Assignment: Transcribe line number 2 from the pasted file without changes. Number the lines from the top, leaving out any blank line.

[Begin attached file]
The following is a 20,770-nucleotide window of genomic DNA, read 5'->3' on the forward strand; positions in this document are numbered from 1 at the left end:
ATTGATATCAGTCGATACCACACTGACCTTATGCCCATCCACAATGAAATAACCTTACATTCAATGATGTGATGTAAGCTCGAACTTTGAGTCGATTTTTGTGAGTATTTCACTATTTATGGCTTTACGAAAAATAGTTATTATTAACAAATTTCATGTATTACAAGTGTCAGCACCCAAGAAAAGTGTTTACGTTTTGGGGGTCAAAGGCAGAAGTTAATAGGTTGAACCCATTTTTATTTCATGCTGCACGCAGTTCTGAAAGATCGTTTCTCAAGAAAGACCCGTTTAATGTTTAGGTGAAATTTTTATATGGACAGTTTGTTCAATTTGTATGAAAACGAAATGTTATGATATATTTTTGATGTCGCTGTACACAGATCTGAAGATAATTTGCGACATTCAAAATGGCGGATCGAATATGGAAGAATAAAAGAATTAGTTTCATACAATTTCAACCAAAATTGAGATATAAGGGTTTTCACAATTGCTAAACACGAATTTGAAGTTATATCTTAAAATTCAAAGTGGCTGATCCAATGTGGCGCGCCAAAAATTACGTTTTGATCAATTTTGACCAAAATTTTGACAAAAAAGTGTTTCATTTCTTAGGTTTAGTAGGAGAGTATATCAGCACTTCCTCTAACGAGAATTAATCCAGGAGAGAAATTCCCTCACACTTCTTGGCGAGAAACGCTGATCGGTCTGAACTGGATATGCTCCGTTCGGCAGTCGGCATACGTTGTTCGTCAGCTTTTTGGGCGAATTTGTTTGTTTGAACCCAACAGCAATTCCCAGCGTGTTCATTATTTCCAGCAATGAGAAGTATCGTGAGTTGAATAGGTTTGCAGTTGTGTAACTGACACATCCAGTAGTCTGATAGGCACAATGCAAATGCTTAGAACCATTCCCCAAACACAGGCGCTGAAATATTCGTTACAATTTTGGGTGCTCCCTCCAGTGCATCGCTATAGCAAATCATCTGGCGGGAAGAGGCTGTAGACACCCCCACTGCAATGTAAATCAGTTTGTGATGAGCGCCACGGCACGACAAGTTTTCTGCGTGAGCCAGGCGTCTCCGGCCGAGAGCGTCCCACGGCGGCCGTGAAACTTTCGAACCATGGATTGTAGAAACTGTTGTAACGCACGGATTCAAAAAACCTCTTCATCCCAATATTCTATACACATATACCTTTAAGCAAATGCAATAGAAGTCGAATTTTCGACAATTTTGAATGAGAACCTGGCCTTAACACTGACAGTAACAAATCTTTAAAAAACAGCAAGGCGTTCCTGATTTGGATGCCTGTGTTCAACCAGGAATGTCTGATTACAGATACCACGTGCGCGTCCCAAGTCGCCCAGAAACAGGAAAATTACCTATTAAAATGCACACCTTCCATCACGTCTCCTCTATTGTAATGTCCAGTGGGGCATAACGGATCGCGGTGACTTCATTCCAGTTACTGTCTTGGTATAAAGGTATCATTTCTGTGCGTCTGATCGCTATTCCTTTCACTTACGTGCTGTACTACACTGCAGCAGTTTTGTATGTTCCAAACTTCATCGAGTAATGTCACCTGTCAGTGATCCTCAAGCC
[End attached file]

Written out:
ATTGATATCAGTCGATACCACACTGACCTTATGCCCATCCACAATGAAATAACCTTACATTCAATGATGTGATGTAAGCTCGAACTTTGAGTCGATTTTTGTGAGTATTTCACTATTTATGGCTTTACGAAAAATAGTTATTATTAACAAATTTCATGTATTACAAGTGTCAGCACCCAAGAAAAGTGTTTACGTTTTGGGGGTCAAAGGCAGAAGTTAATAGGTTGAACCCATTTTTATTTCATGCTGCACGCAGTTCTGAAAGATCGTTTCTCAAGAAAGACCCGTTTAATGTTTAGGTGAAATTTTTATATGGACAGTTTGTTCAATTTGTATGAAAACGAAATGTTATGATATATTTTTGATGTCGCTGTACACAGATCTGAAGATAATTTGCGACATTCAAAATGGCGGATCGAATATGGAAGAATAAAAGAATTAGTTTCATACAATTTCAACCAAAATTGAGATATAAGGGTTTTCACAATTGCTAAACACGAATTTGAAGTTATATCTTAAAATTCAAAGTGGCTGATCCAATGTGGCGCGCCAAAAATTACGTTTTGATCAATTTTGACCAAAATTTTGACAAAAAAGTGTTTCATTTCTTAGGTTTAGTAGGAGAGTATATCAGCACTTCCTCTAACGAGAATTAATCCAGGAGAGAAATTCCCTCACACTTCTTGGCGAGAAACGCTGATCGGTCTGAACTGGATATGCTCCGTTCGGCAGTCGGCATACGTTGTTCGTCAGCTTTTTGGGCGAATTTGTTTGTTTGAACCCAACAGCAATTCCCAGCGTGTTCATTATTTCCAGCAATGAGAAGTATCGTGAGTTGAATAGGTTTGCAGTTGTGTAACTGACACATCCAGTAGTCTGATAGGCACAATGCAAATGCTTAGAACCATTCCCCAAACACAGGCGCTGAAATATTCGTTACAATTTTGGGTGCTCCCTCCAGTGCATCGCTATAGCAAATCATCTGGCGGGAAGAGGCTGTAGACACCCCCACTGCAATGTAAATCAGTTTGTGATGAGCGCCACGGCACGACAAGTTTTCTGCGTGAGCCAGGCGTCTCCGGCCGAGAGCGTCCCACGGCGGCCGTGAAACTTTCGAACCATGGATTGTAGAAACTGTTGTAACGCACGGATTCAAAAAACCTCTTCATCCCAATATTCTATACACATATACCTTTAAGCAAATGCAATAGAAGTCGAATTTTCGACAATTTTGAATGAGAACCTGGCCTTAACACTGACAGTAACAAATCTTTAAAAAACAGCAAGGCGTTCCTGATTTGGATGCCTGTGTTCAACCAGGAATGTCTGATTACAGATACCACGTGCGCGTCCCAAGTCGCCCAGAAACAGGAAAATTACCTATTAAAATGCACACCTTCCATCACGTCTCCTCTATTGTAATGTCCAGTGGGGCATAACGGATCGCGGTGACTTCATTCCAGTTACTGTCTTGGTATAAAGGTATCATTTCTGTGCGTCTGATCGCTATTCCTTTCACTTACGTGCTGTACTACACTGCAGCAGTTTTGTATGTTCCAAACTTCATCGAGTAATGTCACCTGTCAGTGATCCTCAAGCC